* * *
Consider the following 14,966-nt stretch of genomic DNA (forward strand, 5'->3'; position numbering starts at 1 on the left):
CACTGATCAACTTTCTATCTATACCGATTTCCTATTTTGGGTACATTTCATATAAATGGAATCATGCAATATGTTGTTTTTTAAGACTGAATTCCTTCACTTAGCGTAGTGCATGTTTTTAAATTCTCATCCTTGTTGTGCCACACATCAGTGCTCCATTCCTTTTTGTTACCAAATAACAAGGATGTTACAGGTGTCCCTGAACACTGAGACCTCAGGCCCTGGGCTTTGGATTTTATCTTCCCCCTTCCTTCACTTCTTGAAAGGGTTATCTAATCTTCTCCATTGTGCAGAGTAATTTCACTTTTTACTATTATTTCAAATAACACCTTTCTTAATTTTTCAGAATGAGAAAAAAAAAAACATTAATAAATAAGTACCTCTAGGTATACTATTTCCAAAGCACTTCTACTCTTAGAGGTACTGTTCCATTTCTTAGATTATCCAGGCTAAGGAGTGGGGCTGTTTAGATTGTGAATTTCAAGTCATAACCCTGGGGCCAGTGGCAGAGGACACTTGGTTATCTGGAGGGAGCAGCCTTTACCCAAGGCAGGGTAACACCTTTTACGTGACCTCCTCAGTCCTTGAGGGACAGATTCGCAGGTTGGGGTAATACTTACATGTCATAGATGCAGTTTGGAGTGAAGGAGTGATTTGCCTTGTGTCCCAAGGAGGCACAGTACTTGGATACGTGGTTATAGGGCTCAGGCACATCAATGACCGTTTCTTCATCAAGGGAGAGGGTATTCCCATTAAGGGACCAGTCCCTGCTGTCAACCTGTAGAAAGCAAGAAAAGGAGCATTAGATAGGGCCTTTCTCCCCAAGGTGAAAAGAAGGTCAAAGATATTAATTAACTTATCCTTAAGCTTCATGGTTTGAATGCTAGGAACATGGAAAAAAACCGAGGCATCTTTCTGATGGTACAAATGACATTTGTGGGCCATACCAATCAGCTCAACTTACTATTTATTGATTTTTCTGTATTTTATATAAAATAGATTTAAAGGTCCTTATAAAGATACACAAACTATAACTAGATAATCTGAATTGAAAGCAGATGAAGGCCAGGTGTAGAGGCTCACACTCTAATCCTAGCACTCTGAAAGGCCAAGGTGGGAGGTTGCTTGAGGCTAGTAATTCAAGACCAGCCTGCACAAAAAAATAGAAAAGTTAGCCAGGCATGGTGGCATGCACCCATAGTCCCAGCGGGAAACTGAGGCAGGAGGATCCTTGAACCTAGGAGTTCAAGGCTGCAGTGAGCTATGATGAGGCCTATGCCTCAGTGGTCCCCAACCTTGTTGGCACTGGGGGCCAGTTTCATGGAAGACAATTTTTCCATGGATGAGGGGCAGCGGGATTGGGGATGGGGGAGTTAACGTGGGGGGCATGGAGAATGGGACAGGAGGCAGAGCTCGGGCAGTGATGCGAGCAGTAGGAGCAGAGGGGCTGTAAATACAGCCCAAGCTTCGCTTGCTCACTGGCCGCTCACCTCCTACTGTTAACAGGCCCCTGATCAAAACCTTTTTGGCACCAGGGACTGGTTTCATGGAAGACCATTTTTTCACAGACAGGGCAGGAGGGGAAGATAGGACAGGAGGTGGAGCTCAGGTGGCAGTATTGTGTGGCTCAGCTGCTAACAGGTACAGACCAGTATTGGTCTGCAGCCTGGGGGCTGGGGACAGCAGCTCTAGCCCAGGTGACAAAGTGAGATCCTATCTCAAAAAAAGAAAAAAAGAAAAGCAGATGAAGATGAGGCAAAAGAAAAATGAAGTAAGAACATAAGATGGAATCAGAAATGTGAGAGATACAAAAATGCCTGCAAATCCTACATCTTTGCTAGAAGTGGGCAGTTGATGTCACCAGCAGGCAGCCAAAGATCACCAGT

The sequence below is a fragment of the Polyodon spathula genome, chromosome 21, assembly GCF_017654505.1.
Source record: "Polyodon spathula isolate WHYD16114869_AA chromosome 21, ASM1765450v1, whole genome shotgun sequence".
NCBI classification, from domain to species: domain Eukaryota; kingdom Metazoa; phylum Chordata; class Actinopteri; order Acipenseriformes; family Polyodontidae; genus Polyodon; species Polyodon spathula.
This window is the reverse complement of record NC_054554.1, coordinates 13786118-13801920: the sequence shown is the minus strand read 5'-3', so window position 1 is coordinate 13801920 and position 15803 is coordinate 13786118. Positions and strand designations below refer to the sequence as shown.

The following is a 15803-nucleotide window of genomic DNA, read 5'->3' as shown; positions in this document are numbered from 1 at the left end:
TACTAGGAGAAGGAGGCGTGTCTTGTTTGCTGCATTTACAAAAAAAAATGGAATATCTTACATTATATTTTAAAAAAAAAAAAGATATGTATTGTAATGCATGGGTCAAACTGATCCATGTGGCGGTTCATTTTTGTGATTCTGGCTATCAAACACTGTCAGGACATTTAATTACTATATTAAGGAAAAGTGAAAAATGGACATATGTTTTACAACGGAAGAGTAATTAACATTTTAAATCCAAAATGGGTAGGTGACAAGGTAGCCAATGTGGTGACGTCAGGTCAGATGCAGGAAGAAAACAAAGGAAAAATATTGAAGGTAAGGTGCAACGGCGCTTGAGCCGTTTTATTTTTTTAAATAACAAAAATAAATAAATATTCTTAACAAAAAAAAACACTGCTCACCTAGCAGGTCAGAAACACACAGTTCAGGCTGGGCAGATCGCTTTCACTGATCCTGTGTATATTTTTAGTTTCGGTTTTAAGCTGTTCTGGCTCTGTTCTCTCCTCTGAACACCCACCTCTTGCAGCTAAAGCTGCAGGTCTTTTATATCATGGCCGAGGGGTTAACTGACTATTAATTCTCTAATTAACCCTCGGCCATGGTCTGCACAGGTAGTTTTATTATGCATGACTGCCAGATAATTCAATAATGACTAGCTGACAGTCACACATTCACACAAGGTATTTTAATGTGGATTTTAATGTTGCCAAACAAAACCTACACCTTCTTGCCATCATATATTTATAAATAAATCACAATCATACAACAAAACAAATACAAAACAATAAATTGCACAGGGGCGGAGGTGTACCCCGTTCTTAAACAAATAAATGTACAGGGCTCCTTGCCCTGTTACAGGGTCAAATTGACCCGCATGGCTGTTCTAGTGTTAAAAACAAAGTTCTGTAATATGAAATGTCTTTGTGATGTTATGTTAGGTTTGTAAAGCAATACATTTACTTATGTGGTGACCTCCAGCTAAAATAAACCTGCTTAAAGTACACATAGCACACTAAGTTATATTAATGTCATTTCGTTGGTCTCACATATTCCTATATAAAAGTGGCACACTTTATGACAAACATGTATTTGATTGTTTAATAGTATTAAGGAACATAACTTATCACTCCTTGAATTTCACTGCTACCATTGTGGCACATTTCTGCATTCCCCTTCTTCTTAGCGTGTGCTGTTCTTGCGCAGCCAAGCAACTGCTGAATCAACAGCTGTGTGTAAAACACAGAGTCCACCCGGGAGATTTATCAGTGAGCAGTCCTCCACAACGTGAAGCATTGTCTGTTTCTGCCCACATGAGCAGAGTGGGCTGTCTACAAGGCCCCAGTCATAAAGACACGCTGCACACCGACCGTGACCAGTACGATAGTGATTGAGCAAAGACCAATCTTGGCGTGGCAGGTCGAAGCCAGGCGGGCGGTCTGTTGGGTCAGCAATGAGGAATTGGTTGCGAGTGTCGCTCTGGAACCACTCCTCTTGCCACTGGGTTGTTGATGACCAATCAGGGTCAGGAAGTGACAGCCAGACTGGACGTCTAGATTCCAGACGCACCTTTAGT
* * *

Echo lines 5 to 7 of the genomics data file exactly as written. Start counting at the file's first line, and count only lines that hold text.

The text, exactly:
NCBI classification, from domain to species: domain Eukaryota; kingdom Metazoa; phylum Chordata; class Actinopteri; order Acipenseriformes; family Polyodontidae; genus Polyodon; species Polyodon spathula.
This window is the reverse complement of record NC_054554.1, coordinates 13786118-13801920: the sequence shown is the minus strand read 5'-3', so window position 1 is coordinate 13801920 and position 15803 is coordinate 13786118. Positions and strand designations below refer to the sequence as shown.

The following is a 15803-nucleotide window of genomic DNA, read 5'->3' as shown; positions in this document are numbered from 1 at the left end: